If you’re looking for a job these days, then you are constantly checking job boards, stalking companies, looking for employment trends, resume tips, applying for jobs, or anything else that can get you a job. You probably read a ton of blogs too, which provide all the valuable information you use when stalking and applying to companies.
The problem is that there are a billion of them. Some are link farms and a total click waste, some are so-so, and some are solid. Rather than have you weed through all that mess to find ones that can actually help you, I’ve gathered five of the best job search blogs.
I know, I write a job search blog so why would I direct you to other job search blogs? While I do like to think I provide some assistance to those looking to change careers or just get a job, I’m not quite deluded enough to think I have all the answers. I mean, do I really think you are going to read just my blog and ignore the others? Ha! But I’d rather direct you to the good ones, that way you aren’t burned out from looking through all the crap by the time you come back here. So, it’s win-win-win (for you, me, and the blogs below).
Here they are – the best around:
Blogger Jenny Blake, recently-formerly of Google, takes on a fun yet professional tone, covering a wide range of topics that appeal to all job seekers (interview tips, public speaking, entrepreneurship). It’s inspiring, informational, and actually pretty exciting content. She’s sort of a Tim Ferriss for job seekers/young professionals, meaning she proposes big things, big ideas, and big moves. Hers is a very empowering, ambitious message, two characteristics I love about a person or blog.
– Pros: It has the personality and enthusiasm that’s missing from the bigger, corporate blogs. She pushes the reader to swing for the fences – always a good message. Also, she has a ton of cool templates that make Pros/Cons lists like this look drab and stupid. From a Decision-Making template to a Dating/Break-up template, there’s a template for just about everything. – Cons: A lot of the blog deals with her book and her beginnings as an author. Now, I happen to find that pretty interesting, but some job hunters might not find it totally relevant to their objectives.
Full disclosure, I’m a contributing author for this blog. That being said, I write for them because I genuinely admire the site’s content, subjects, and authors. There have been several instances where I read through one article on the site, and then another, and on to another, all the while thinking, “Huh – never thought of that.”
While the site is probably more of a career/next-gen professional blog, they have plenty of posts on job hunting, interviews, and networking. They also have a cool feature called Network Roulette, basically speed dating for networking, and Virtual Recruiting Events, where you are paired in a chat room with a random person in the event for 30-60 seconds. I’ve done several of these (here’s an article I wrote about Brazen long before I started writing for them) and they are always beneficial.
– Pros: Useful content, written with personality and creative angles, Network Roulette, and a killer new design.
– Cons: Still fairly young, so their total book of content is somewhat small.
A few standouts (none are mine): If Networking Makes You Want to Vom, This Post is for You, Are People Who Don’t Have Children Discriminated Against at Work?
I like Doostang because I seem to get a lot out of the posts I read, because their Twitter output is always interesting, and because they list a round-up of available jobs each week (though when the jobs are at the top of the blog it looks the entire above-the-fold section is ads. It almost tempts the viewer to bounce off the site.) They also have a cool Career Insights section where they take the reader through different career fields like accounting, advertising, biotech, and more. Sort of like our How to Get My Job features.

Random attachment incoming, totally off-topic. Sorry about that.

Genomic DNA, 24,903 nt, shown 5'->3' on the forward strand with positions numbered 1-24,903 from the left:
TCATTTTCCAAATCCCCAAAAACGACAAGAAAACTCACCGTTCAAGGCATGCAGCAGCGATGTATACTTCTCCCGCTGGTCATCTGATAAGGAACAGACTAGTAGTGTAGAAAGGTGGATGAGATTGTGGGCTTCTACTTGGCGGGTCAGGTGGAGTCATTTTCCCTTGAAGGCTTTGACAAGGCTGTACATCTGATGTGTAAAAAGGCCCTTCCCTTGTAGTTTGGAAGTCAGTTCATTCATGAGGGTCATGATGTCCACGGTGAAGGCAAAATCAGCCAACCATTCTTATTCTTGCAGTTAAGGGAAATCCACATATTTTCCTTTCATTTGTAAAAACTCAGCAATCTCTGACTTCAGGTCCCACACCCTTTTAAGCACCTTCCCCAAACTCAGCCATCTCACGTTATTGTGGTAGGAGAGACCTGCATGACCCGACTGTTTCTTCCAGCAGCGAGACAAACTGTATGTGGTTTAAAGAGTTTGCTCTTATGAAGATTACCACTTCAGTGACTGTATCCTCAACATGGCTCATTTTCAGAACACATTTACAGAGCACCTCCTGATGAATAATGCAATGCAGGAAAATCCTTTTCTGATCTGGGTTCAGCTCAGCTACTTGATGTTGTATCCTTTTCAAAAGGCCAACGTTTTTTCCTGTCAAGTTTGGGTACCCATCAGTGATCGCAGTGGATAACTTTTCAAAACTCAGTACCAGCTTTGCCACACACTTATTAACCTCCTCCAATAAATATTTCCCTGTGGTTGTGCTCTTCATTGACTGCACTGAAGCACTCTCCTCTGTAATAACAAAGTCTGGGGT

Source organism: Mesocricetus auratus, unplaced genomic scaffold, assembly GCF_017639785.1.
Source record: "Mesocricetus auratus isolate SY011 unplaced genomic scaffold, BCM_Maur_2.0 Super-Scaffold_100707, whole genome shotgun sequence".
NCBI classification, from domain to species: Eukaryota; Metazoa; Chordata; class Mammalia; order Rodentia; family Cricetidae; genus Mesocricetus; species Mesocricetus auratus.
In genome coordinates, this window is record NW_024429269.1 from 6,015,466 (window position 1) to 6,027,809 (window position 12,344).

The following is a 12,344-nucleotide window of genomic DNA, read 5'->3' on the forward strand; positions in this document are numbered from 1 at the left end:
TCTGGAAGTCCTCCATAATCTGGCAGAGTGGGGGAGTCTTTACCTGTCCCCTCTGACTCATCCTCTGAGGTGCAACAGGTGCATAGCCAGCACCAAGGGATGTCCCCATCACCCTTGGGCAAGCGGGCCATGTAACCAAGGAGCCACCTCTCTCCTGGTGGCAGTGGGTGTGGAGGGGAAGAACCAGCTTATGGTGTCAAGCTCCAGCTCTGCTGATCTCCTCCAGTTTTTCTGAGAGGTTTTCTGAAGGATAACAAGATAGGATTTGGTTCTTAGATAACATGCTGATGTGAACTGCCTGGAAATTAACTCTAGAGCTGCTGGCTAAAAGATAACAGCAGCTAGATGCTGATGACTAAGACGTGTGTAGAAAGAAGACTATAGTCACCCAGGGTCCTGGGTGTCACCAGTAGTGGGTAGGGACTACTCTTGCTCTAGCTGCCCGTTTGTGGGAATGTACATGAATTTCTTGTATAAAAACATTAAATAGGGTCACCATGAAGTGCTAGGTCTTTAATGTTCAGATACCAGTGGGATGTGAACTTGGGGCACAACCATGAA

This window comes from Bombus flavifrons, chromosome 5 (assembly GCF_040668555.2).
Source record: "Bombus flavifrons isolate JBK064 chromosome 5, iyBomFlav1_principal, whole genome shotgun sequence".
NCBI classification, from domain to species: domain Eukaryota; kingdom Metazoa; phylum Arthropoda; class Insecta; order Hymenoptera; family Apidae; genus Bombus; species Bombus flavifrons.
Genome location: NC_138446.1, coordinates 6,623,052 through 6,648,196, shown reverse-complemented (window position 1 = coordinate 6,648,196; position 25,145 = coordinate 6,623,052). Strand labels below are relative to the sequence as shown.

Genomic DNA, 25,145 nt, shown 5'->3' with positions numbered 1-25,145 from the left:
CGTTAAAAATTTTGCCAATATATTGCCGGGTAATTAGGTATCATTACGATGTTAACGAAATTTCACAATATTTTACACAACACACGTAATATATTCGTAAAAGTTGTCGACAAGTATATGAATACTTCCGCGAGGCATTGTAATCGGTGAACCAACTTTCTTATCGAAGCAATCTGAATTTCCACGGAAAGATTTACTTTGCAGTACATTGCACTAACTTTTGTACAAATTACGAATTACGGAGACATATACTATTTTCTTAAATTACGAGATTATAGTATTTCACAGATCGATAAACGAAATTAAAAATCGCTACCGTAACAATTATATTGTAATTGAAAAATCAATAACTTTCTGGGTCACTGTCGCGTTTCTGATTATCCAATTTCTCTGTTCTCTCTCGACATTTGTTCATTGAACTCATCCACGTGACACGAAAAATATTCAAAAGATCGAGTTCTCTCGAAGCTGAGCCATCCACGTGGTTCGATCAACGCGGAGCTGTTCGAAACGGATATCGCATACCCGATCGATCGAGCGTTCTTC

– Pros: Solid content, easy-to-follow layout, good Twitter output
– Cons: Have to be a member to see some content (though you can browse everything for free). Paid memberships are required to apply for any of the jobs listed. Job listings are nice, but they look a little to Google Adsense-y
I know, the major job boards get a lot of grief for being too hard to navigate and too big to actually find a job. That might sound counter-intuitive, but they really can be overwhelming. Plus, back in the day I had to jump through so many hoops that searching on job boards became more of a headache than it was worth. The Monster Blog shouldn’t be looped in with any criticism of the actual job board, however.
– Pros: A ton of good content that’s well researched and relevant to job seekers
– Cons: They come off as kind of corporate-y, so there’s not much personality in the posts
Because it’s a blog attached to a major job board/job search tool, Simply Hired is able to feature some high-profile career writers. Best-selling authors, reporters for major publications, and thought leaders appear throughout the blog. Not surprisingly, this leads to a lot of well-written, informed posts. The site also has helpful tools like a salary calculator and comparison feature.
– Pros: Tons of information on just about every aspect of the job search, written by pros, along with a few helpful tools for the job seeker
– Cons: Simply Hired is first and foremost a jobs board, so you’ll have to deal with the occasional company plug. But, hey, you do that here too so it can’t be that big a deal :)
OK, there you have it. Start with those and you’re sure to get your fill of great job search insights, advice, and strategy. I’m always looking for standout job search blogs, so if more catch my eye in the future, which is inevitable, you’ll probably see a follow-on post to this one. For now, enjoy these solid job search blogs!